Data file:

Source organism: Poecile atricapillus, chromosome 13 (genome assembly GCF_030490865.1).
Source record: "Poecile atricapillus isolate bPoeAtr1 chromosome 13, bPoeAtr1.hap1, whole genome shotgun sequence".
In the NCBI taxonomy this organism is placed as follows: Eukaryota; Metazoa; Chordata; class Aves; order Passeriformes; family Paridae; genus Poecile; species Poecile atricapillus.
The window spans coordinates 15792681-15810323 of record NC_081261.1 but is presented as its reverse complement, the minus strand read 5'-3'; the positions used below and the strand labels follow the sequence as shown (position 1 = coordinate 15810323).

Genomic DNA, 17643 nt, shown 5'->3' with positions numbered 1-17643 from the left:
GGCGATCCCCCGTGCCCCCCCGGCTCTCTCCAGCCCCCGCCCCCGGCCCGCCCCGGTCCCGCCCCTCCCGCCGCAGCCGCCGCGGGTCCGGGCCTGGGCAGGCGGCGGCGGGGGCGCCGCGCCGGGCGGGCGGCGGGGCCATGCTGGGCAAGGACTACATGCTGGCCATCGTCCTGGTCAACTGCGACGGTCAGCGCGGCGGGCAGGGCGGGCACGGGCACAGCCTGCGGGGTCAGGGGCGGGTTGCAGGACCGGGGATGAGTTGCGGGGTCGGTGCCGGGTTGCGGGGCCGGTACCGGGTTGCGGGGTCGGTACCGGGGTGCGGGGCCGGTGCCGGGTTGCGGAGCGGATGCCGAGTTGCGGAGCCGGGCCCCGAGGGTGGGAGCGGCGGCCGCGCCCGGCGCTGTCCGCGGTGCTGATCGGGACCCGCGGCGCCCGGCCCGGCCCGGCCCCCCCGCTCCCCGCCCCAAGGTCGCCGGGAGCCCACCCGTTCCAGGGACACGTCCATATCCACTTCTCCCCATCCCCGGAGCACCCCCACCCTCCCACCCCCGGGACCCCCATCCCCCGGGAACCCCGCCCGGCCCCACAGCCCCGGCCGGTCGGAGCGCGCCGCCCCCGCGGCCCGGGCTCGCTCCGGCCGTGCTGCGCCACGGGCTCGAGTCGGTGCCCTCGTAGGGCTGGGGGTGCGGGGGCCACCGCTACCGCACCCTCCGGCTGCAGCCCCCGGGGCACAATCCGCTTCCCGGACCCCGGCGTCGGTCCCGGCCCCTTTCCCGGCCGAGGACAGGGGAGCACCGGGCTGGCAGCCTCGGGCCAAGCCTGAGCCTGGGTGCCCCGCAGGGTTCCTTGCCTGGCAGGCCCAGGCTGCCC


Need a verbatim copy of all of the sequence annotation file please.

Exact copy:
Source organism: Poecile atricapillus, chromosome 13 (genome assembly GCF_030490865.1).
Source record: "Poecile atricapillus isolate bPoeAtr1 chromosome 13, bPoeAtr1.hap1, whole genome shotgun sequence".
In the NCBI taxonomy this organism is placed as follows: Eukaryota; Metazoa; Chordata; class Aves; order Passeriformes; family Paridae; genus Poecile; species Poecile atricapillus.
The window spans coordinates 15792681-15810323 of record NC_081261.1 but is presented as its reverse complement, the minus strand read 5'-3'; the positions used below and the strand labels follow the sequence as shown (position 1 = coordinate 15810323).

Genomic DNA, 17643 nt, shown 5'->3' with positions numbered 1-17643 from the left:
GGCGATCCCCCGTGCCCCCCCGGCTCTCTCCAGCCCCCGCCCCCGGCCCGCCCCGGTCCCGCCCCTCCCGCCGCAGCCGCCGCGGGTCCGGGCCTGGGCAGGCGGCGGCGGGGGCGCCGCGCCGGGCGGGCGGCGGGGCCATGCTGGGCAAGGACTACATGCTGGCCATCGTCCTGGTCAACTGCGACGGTCAGCGCGGCGGGCAGGGCGGGCACGGGCACAGCCTGCGGGGTCAGGGGCGGGTTGCAGGACCGGGGATGAGTTGCGGGGTCGGTGCCGGGTTGCGGGGCCGGTACCGGGTTGCGGGGTCGGTACCGGGGTGCGGGGCCGGTGCCGGGTTGCGGAGCGGATGCCGAGTTGCGGAGCCGGGCCCCGAGGGTGGGAGCGGCGGCCGCGCCCGGCGCTGTCCGCGGTGCTGATCGGGACCCGCGGCGCCCGGCCCGGCCCGGCCCCCCCGCTCCCCGCCCCAAGGTCGCCGGGAGCCCACCCGTTCCAGGGACACGTCCATATCCACTTCTCCCCATCCCCGGAGCACCCCCACCCTCCCACCCCCGGGACCCCCATCCCCCGGGAACCCCGCCCGGCCCCACAGCCCCGGCCGGTCGGAGCGCGCCGCCCCCGCGGCCCGGGCTCGCTCCGGCCGTGCTGCGCCACGGGCTCGAGTCGGTGCCCTCGTAGGGCTGGGGGTGCGGGGGCCACCGCTACCGCACCCTCCGGCTGCAGCCCCCGGGGCACAATCCGCTTCCCGGACCCCGGCGTCGGTCCCGGCCCCTTTCCCGGCCGAGGACAGGGGAGCACCGGGCTGGCAGCCTCGGGCCAAGCCTGAGCCTGGGTGCCCCGCAGGGTTCCTTGCCTGGCAGGCCCAGGCTGCCC